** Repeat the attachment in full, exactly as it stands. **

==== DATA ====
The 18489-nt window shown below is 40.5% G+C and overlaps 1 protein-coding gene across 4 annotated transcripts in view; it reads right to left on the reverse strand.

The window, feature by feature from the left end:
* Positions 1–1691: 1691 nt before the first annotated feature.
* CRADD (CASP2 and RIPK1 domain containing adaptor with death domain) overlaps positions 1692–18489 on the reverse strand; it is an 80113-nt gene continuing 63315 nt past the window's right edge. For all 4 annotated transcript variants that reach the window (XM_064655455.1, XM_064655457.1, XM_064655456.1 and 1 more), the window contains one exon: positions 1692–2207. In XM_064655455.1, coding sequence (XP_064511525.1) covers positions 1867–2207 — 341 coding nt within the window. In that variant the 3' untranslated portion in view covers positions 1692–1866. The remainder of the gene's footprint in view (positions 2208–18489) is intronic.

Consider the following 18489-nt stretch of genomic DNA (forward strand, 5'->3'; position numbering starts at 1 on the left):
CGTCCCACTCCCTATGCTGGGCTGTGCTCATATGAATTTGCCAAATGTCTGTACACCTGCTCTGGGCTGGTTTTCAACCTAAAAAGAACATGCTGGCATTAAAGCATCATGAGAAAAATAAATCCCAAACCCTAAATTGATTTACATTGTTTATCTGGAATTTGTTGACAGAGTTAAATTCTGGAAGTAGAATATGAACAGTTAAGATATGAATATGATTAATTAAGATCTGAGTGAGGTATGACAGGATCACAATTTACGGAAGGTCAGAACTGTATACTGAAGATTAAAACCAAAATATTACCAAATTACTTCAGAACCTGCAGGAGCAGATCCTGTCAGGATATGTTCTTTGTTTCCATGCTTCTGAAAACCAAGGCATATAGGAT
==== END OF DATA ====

The 18489-nt window shown below is 40.5% G+C and overlaps 1 protein-coding gene across 4 annotated transcripts in view; it reads right to left on the reverse strand.

The window, feature by feature from the left end:
* Positions 1–1691: 1691 nt before the first annotated feature.
* CRADD (CASP2 and RIPK1 domain containing adaptor with death domain) overlaps positions 1692–18489 on the reverse strand; it is an 80113-nt gene continuing 63315 nt past the window's right edge. For all 4 annotated transcript variants that reach the window (XM_064655455.1, XM_064655457.1, XM_064655456.1 and 1 more), the window contains one exon: positions 1692–2207. In XM_064655455.1, coding sequence (XP_064511525.1) covers positions 1867–2207 — 341 coding nt within the window. In that variant the 3' untranslated portion in view covers positions 1692–1866. The remainder of the gene's footprint in view (positions 2208–18489) is intronic.

Consider the following 18489-nt stretch of genomic DNA (forward strand, 5'->3'; position numbering starts at 1 on the left):
CGTCCCACTCCCTATGCTGGGCTGTGCTCATATGAATTTGCCAAATGTCTGTACACCTGCTCTGGGCTGGTTTTCAACCTAAAAAGAACATGCTGGCATTAAAGCATCATGAGAAAAATAAATCCCAAACCCTAAATTGATTTACATTGTTTATCTGGAATTTGTTGACAGAGTTAAATTCTGGAAGTAGAATATGAACAGTTAAGATATGAATATGATTAATTAAGATCTGAGTGAGGTATGACAGGATCACAATTTACGGAAGGTCAGAACTGTATACTGAAGATTAAAACCAAAATATTACCAAATTACTTCAGAACCTGCAGGAGCAGATCCTGTCAGGATATGTTCTTTGTTTCCATGCTTCTGAAAACCAAGGCATATAGGAT